King’s Highway (Route 6A) Is Steeped in History

Posted by Mark Washburn on Friday, December 26th, 2014 at 5:32pm



Have you ever wondered what it was like to stumble upon some of America’s oldest towns and villages?  What about exploring Cape Cod as it once was, long before the tourists moved in.  Embarking upon your own personal journey of Route 6A, or Old King’s Highway, offers up a virtual history lesson that you can’t experience fully by simply opening up a book.

Lined partially by white picket fences on one side, Old King’s Highway winds through communities like Brewster with its traditional Cape Cod-style homes and waterfront estates, the boater’s paradise of Orleans, and the charming five villages and renowned beaches of Dennis.  These communities are so rich in history that it’s not unusual to spot a home, or even a church, that’s on the National Register of Historic Places.

While you’re on the lookout for historic places, don’t miss out on some of the area’s oldest, including the Ancient Cemetery in Yarmouth Port.  Heading north, other amazing views can be found at Scargo Lake and Scargo Tower in Dennis, as well as Sesuit Harbor, in East Dennis.  Orleans provides the amazing Skaket Beach and Rock Harbor, while Brewster supplies the tidal flats and Stony Brook.

Taking it off the beaten path a little bit, there are several scenic byways you can expect to come across that you just won’t want to miss.  Step back into history by visiting the Josiah Dennis Manse and Old West Schoolhouse in Dennis.  From Dennis, to Harwich, Brewster to Orleans, you can see it all on two wheels, by exploring the Cape Cod Rail Trail by bike.  Other notable attractions along the journey include Nickerson State Park in Brewster and the Jonathan Young Windmill in Orleans.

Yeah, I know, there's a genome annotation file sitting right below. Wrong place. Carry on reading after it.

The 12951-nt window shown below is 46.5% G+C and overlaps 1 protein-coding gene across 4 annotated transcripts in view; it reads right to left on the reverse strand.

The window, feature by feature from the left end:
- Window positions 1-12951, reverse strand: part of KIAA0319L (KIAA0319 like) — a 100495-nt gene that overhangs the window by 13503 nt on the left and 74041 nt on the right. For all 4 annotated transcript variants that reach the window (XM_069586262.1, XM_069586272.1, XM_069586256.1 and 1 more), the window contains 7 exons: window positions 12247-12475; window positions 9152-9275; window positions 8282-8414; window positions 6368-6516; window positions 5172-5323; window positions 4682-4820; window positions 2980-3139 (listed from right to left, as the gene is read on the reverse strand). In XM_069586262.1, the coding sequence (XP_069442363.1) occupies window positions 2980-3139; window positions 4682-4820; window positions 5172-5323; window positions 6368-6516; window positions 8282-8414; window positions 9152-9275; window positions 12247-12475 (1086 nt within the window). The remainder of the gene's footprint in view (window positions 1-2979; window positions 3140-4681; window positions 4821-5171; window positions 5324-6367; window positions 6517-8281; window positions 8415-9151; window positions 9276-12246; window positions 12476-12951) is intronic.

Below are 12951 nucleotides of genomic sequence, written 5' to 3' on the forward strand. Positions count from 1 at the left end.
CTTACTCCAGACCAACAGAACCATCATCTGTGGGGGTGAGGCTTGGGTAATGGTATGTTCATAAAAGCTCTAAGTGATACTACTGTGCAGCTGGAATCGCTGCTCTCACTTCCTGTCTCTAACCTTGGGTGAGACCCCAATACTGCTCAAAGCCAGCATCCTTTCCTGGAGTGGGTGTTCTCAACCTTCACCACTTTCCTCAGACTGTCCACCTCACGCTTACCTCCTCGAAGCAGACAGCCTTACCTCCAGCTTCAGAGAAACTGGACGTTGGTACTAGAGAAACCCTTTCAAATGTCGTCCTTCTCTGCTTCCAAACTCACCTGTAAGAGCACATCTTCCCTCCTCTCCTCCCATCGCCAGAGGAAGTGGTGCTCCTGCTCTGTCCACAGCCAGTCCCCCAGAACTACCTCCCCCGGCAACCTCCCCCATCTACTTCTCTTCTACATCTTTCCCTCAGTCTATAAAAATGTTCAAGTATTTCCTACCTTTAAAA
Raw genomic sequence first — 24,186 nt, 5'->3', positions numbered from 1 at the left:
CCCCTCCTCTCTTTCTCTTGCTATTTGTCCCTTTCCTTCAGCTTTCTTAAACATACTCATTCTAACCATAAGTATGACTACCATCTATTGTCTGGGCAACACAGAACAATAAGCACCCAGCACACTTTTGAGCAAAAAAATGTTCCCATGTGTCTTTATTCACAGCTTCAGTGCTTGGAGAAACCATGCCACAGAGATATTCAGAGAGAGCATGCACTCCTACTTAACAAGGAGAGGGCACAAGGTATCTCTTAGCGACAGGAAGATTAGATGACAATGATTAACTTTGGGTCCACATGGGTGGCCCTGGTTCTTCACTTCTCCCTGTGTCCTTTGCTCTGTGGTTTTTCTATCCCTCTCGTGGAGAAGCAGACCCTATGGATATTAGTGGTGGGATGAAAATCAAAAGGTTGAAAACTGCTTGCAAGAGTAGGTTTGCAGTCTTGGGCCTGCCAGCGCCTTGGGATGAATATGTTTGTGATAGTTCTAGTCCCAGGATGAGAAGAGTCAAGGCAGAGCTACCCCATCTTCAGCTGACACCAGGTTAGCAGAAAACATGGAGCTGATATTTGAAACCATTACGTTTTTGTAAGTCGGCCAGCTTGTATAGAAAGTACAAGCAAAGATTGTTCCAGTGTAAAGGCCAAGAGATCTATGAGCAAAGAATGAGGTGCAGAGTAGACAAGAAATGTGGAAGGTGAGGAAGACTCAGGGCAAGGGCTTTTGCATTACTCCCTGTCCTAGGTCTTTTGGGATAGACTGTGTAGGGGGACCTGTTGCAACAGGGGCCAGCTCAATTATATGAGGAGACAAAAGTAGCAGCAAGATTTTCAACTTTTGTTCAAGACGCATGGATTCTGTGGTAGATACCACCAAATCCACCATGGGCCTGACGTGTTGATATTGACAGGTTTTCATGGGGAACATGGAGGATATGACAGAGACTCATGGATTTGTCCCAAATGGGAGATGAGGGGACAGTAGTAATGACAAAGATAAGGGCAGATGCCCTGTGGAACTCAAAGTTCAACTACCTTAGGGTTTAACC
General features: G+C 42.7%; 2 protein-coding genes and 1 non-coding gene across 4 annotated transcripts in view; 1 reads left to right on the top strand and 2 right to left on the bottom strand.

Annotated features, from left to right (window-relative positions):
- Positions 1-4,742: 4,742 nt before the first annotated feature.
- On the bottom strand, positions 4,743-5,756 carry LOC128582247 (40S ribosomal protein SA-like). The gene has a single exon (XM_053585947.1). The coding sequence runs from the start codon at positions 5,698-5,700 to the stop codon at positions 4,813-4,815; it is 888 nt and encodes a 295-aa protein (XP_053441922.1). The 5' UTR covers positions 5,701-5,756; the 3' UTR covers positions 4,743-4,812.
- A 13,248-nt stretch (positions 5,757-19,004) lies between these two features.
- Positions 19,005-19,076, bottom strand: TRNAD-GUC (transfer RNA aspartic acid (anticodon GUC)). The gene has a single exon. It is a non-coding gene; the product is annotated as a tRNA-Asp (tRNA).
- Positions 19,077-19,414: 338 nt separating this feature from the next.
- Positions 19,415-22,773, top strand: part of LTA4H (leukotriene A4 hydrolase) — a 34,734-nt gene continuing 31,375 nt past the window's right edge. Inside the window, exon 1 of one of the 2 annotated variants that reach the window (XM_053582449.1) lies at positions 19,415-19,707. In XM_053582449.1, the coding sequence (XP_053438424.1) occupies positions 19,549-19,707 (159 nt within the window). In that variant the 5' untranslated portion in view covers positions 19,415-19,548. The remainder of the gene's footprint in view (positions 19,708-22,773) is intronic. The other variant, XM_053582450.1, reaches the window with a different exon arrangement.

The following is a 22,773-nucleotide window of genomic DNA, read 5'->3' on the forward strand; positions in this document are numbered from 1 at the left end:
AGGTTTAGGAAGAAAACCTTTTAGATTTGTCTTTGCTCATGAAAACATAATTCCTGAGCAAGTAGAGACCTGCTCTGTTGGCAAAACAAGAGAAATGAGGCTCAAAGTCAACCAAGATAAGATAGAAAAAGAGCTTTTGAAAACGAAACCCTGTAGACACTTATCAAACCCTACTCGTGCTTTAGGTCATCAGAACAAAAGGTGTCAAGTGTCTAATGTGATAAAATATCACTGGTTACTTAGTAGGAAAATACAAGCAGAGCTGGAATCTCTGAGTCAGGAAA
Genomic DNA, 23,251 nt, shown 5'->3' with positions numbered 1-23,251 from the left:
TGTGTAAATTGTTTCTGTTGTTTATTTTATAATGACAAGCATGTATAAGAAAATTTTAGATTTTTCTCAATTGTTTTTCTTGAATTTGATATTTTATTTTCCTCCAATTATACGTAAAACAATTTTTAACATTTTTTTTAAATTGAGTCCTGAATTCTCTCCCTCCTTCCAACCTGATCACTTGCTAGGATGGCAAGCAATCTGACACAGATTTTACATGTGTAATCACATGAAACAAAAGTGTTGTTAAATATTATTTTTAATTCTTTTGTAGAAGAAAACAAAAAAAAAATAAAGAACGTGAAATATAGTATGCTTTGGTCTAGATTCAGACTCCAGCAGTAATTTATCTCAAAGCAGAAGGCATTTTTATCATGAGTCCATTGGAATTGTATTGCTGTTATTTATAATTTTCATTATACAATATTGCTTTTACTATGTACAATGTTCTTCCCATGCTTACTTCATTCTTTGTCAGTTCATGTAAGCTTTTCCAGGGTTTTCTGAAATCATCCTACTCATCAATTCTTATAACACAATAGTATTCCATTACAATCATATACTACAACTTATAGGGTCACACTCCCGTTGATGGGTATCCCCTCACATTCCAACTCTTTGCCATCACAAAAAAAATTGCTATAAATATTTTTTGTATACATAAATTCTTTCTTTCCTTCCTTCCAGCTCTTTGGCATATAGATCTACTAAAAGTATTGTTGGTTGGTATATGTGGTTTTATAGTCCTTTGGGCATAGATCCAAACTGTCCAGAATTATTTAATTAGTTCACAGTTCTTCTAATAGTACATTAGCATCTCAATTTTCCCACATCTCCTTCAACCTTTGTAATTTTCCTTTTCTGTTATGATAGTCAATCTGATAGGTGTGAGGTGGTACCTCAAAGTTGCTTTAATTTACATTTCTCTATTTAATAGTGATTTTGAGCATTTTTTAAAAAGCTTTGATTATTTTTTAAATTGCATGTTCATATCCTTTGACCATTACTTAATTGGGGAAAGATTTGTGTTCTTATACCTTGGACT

If the beach is what you’re after, there are several close by the scenic roadway, including Sandwich Town Beach and Sandy Neck.  During the warmer months of the year, you’ll want to allow some extra time to get there, though.  The road gets somewhat crowded with tourists during the summer, but remains less traveled than other nearby roadways like Route 28, cutting through the Cape’s southern side.

Of course, I should also probably mention the unique shopping along the way.  Far from the traditional shopping malls of today, take your time exploring the uniquely original New England-style stores and shops along your way.

Whether you feel like lounging in the sand, taking an adventurous tour by bike, or soaking up the area’s rich history, there is a unique adventure just waiting to be uncovered when you start your journey along Old King’s Highway.

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